Ending the Stigma: World Mental Health Day

So today is World Mental Health Day and I, like millions of people have been affected by mental health at some point in my life. I have to start by saying that I am not a qualified psychiatrist or doctor and this is very much an awareness post not medical advice. I’ll link useful resources at the bottom.

Mental health is a massive umbrella term for a person’s psychological and emotional wellbeing and affects how people think, process and react to things. Our experiences and genetics all affect our mental health and the best thing anyone can do it to own who they are be aware of how you’re being to yourself and others. I’ve dealt with mental health all my life and am eternally grateful for the help i’ve had from professional resources and friends.

Never be Ashamed

For years, mental health has been an unspoken shame with some claiming it isn’t real and others feeling it makes them abnormal or weak. It’s amazing that finally these views are changing and talking about mental health is becoming more socially acceptable. It’s up to you to own your mental health and choose who you disclose your mental health to and no-one should pressure you to talk about more than you feel comfortable with.

Dealing with mental health isn’t fun to be blunt. It takes work and time to accept you’re not okay, and that in itself is okay. Checking in with yourself and being self aware can go a long way in helping to stay on top of your mental health. You can personally try keeping things like Worry Diaries or ensuring you’re getting enough exercise or self care time. To help of course, there’s a whole host of support from dedicated NHS sites to your GP, to charities like Samaritans and Mind.

Talking Therapies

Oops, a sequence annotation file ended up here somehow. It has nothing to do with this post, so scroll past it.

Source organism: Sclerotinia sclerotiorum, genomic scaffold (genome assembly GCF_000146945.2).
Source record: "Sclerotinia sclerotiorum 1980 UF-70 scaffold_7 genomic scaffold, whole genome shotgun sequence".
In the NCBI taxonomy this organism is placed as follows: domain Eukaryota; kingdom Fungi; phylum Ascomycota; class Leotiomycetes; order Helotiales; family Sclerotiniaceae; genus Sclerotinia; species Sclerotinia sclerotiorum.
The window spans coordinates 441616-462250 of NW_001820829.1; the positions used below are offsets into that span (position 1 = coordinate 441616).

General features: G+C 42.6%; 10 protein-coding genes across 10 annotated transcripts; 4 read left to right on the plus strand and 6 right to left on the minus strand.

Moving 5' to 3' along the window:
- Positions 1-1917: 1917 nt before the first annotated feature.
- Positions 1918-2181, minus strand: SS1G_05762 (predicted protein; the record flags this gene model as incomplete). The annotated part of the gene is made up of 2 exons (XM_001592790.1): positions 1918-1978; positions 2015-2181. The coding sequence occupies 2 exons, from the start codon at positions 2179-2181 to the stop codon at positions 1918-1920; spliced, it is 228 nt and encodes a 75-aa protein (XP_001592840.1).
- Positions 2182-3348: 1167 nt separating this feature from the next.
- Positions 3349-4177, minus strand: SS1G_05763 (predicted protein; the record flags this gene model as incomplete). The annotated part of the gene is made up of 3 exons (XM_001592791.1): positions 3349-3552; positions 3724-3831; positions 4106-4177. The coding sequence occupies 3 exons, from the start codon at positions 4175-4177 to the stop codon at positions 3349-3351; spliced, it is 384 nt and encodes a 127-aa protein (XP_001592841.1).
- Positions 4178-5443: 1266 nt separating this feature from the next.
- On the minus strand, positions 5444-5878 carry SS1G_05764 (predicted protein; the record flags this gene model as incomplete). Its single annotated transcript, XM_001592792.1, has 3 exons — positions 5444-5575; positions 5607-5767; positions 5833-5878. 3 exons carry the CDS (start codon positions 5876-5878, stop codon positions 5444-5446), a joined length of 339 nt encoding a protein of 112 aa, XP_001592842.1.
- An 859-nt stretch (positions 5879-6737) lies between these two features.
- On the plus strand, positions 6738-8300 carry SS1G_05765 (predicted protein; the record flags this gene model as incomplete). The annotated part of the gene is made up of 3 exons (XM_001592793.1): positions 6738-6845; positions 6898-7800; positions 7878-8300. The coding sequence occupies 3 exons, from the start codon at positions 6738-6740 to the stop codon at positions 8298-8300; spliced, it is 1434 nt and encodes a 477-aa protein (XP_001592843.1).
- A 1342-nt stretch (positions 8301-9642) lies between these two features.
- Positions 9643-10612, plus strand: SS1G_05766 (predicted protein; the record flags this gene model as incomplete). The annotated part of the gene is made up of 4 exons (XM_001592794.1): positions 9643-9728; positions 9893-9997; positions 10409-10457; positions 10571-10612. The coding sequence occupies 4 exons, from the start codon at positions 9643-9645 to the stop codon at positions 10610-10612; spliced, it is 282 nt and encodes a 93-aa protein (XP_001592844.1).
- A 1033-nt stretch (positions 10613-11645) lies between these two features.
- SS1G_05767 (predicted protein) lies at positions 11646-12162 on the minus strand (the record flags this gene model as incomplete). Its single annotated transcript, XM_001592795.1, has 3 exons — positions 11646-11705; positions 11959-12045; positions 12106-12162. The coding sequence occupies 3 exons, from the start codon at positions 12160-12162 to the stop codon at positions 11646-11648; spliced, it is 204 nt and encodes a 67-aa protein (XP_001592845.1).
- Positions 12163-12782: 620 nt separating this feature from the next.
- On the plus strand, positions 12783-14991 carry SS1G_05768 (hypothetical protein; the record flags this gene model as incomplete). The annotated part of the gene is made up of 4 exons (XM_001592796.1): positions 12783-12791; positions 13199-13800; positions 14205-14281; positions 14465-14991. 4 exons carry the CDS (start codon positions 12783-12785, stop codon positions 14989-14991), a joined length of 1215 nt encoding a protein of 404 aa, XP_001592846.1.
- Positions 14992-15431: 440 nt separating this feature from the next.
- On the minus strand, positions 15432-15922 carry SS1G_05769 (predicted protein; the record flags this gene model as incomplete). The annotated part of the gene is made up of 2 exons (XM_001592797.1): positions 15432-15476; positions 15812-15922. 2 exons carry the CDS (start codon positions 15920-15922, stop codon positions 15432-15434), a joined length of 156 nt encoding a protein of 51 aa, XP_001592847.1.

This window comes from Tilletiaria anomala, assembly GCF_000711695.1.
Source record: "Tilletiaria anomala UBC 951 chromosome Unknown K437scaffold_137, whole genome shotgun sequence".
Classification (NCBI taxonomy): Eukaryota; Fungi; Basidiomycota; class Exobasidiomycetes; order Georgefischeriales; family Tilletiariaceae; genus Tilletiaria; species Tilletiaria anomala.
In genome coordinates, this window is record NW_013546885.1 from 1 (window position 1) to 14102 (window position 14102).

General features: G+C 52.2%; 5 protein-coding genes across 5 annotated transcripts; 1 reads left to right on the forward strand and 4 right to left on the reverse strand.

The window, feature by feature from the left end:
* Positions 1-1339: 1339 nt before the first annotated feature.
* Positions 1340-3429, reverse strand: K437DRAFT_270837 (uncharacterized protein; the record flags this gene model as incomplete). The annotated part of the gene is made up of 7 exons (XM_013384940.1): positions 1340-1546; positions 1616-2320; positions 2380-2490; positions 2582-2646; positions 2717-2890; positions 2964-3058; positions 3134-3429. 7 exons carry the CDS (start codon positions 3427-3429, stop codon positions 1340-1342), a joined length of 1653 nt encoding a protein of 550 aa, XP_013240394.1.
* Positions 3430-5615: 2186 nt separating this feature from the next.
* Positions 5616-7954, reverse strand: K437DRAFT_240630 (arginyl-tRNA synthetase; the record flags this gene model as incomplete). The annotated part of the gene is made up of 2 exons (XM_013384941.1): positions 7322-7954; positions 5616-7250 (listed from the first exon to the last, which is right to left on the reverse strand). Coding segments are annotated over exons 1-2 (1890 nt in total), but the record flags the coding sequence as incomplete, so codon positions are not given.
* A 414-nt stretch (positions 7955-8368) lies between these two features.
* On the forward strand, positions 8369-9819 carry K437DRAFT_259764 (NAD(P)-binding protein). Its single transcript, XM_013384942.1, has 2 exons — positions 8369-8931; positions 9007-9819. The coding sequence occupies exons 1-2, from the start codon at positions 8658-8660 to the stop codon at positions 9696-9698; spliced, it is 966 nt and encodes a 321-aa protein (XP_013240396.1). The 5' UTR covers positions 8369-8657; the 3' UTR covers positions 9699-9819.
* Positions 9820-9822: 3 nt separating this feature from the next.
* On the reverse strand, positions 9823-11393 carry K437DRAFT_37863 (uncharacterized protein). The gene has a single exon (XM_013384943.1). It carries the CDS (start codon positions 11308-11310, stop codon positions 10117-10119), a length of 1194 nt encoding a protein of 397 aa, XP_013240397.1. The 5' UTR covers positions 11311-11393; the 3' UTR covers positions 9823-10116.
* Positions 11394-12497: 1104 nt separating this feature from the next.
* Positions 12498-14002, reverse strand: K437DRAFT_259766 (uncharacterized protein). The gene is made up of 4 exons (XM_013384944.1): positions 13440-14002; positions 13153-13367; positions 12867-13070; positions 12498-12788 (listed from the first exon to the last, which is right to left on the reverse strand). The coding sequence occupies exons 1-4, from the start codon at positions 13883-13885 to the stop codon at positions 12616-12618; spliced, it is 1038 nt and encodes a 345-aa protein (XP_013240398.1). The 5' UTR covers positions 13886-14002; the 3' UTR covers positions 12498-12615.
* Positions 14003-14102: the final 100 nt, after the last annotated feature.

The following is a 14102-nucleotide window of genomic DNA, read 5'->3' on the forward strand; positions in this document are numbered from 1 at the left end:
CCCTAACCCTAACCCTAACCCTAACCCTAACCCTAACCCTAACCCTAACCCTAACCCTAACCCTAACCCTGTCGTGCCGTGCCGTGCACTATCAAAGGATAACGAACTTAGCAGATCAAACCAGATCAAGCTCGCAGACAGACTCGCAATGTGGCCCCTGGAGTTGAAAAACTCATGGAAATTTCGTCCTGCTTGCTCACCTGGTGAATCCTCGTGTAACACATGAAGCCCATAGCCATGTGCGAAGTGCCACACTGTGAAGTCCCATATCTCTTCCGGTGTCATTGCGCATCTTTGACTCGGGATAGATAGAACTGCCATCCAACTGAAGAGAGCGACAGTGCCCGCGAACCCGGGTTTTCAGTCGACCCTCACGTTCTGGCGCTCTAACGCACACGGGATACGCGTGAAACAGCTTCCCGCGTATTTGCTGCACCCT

I’m a huge advocate of talking therapies and think they can be the most effective form of help. Ask your doctor for a mental health referral for a psychiatrist or counselling. They’ll asses you to help work out what’s best for you- you don’t need to know exactly what your problem is.

Lots of charities also offer talking therapies. From in-person CBT (Cognitive behavioral therapy) which looks at combating learned behaviors to weekly phone counselling to check in with where you’re at and support you- there are a lot of useful therapies for helping learn yo manage yourself better.

If Prescribed Meds help you, take them

There can be some weird stigma around those who take prescribed medication for their mental health. This is utter crap. If medication helps you feel more stable or prevents you dropping into the extremes of depression then do what is right for you and take it! It is not weak to need medication, if you had a migraine you’d take meds to help, mental health is the same.

Be responsible with your meds though, take them as prescribed and don’t skip them. Taking mood stabilisers or anti psychotics incorrectly can be really dangerous.  Same with if you feel they aren’t working as well as before- get in touch with your doctor or psychiatrist to help.

Check on your Friends

We’re often telling people to ‘reach out’ if they need help, but often people struggling feel too worthless or stressed to ask for help. They may also not really have processed that they aren’t okay. Whilst you can’t and shouldn’t force help on someone (unless you really feel they are a danger to themselves or others), you can ask how people are, and listen if they say they’re not good.

If a normally chatty friend has gone really quiet it might be worth reaching out. A lot of people with mental health issues struggle to ask for help. However, if someone doesn’t want to talk about it, you can’t make them- just be kind. Kindness for yourself and for those around you who may be struggling goes a long way!

Helpful Numbers from the NHS

As mentioned earlier, there are many places to seek help from, whether it’s for yourself or someone in need.

Samaritans –Call 116 123, Email jo@samaritans.org

Campaign Against Living Miserably (CALM) (men only),Call 0800 58 58 58 , Visit the webchat page

Papyrus – (people under 35)Call 0800 068 41 41 – Monday to Friday 10am to 10pm, weekends 2pm to 10pm, bank holidays 2pm to 5pm, Text 07786 209697 ,Email pat@papyrus-uk.org

Childline – (for children and young people under 19),Call 0800 1111 – the number won’t show up on your phone bill

The Silver Line – for older people,Call 0800 4 70 80 90

Let’s keep working to create a society where mental health talk is acceptable, supported and no one is ever made to feel ashamed. If you want to donate to help people struggling, consider Mind.

Laters, Ruthy xo

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